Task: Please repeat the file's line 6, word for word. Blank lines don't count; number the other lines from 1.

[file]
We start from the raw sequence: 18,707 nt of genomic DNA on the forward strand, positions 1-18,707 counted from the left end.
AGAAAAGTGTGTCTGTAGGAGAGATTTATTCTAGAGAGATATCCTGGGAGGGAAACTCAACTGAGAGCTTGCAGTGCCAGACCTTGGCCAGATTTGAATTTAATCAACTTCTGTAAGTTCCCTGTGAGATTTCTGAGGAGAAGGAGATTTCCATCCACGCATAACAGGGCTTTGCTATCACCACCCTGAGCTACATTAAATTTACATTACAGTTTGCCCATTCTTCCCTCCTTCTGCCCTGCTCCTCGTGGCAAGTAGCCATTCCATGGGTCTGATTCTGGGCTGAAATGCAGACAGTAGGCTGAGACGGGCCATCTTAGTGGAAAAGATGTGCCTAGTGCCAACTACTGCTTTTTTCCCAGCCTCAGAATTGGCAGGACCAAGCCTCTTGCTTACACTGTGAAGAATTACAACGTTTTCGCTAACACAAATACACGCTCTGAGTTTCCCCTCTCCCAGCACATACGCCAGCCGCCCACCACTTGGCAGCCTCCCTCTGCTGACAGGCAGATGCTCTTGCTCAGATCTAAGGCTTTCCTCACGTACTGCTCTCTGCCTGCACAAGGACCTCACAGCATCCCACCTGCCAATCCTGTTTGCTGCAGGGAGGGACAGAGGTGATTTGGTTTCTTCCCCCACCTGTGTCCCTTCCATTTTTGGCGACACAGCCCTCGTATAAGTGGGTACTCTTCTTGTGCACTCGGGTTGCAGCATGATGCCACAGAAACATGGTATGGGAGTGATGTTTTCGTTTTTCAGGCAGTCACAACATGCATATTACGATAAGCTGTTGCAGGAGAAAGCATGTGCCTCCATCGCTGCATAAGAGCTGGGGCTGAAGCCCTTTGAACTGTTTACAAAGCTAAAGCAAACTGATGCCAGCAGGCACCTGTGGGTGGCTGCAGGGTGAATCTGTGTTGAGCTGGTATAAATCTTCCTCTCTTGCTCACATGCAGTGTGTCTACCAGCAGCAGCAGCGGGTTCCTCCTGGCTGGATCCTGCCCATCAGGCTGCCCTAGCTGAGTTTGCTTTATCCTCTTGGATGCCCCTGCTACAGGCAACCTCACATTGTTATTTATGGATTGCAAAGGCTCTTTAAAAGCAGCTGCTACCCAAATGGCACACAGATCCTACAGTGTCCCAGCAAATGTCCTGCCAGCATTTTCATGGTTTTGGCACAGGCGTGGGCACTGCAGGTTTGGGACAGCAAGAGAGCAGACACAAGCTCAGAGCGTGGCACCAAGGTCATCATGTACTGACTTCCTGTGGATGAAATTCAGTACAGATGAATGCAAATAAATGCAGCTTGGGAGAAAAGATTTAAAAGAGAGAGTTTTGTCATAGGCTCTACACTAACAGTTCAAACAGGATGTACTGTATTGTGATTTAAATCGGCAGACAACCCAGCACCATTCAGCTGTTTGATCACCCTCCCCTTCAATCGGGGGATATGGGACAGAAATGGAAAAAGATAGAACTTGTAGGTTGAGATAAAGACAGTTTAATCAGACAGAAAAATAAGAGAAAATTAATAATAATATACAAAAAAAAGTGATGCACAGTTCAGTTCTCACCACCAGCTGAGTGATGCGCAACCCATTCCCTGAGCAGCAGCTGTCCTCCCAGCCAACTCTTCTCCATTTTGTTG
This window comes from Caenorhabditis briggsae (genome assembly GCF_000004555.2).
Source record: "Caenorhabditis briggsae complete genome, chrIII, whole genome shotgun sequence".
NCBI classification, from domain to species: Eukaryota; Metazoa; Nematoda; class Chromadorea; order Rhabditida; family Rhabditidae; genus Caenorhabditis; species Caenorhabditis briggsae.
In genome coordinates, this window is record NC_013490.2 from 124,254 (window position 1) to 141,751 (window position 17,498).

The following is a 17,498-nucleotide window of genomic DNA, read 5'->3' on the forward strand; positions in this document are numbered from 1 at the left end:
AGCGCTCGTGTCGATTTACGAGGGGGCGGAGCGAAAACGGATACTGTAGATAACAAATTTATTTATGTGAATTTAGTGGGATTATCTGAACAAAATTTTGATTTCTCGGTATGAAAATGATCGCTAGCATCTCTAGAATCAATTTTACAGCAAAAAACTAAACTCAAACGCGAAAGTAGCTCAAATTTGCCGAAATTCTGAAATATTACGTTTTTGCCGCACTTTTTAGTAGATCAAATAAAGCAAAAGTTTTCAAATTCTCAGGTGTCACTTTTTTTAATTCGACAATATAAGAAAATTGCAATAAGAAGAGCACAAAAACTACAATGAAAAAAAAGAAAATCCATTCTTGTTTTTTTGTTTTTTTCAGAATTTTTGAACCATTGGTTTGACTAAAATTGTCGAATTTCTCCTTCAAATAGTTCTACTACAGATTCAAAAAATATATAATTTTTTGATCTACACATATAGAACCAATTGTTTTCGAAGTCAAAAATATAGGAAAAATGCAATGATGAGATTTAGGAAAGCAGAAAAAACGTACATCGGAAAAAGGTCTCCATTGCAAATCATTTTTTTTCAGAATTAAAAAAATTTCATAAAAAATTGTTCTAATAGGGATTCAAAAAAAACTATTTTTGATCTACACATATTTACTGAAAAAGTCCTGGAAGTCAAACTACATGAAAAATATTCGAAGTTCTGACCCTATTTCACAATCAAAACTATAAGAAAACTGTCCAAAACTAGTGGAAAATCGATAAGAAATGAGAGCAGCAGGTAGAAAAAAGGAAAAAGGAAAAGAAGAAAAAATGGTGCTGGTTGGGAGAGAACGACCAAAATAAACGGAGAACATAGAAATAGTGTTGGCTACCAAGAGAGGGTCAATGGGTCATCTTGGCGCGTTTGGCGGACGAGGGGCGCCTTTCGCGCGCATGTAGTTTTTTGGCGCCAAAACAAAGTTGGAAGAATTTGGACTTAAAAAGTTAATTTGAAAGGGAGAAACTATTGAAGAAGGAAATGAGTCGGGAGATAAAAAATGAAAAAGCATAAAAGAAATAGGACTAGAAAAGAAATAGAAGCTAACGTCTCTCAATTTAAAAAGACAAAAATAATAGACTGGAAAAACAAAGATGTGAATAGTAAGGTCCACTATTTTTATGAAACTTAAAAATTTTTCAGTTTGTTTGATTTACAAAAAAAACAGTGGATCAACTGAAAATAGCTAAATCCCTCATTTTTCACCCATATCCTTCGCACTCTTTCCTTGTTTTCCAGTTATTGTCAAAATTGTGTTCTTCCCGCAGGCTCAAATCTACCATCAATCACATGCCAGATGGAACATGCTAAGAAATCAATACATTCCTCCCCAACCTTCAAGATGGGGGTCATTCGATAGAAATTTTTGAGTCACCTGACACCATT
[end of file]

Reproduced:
In genome coordinates, this window is record NC_013490.2 from 124,254 (window position 1) to 141,751 (window position 17,498).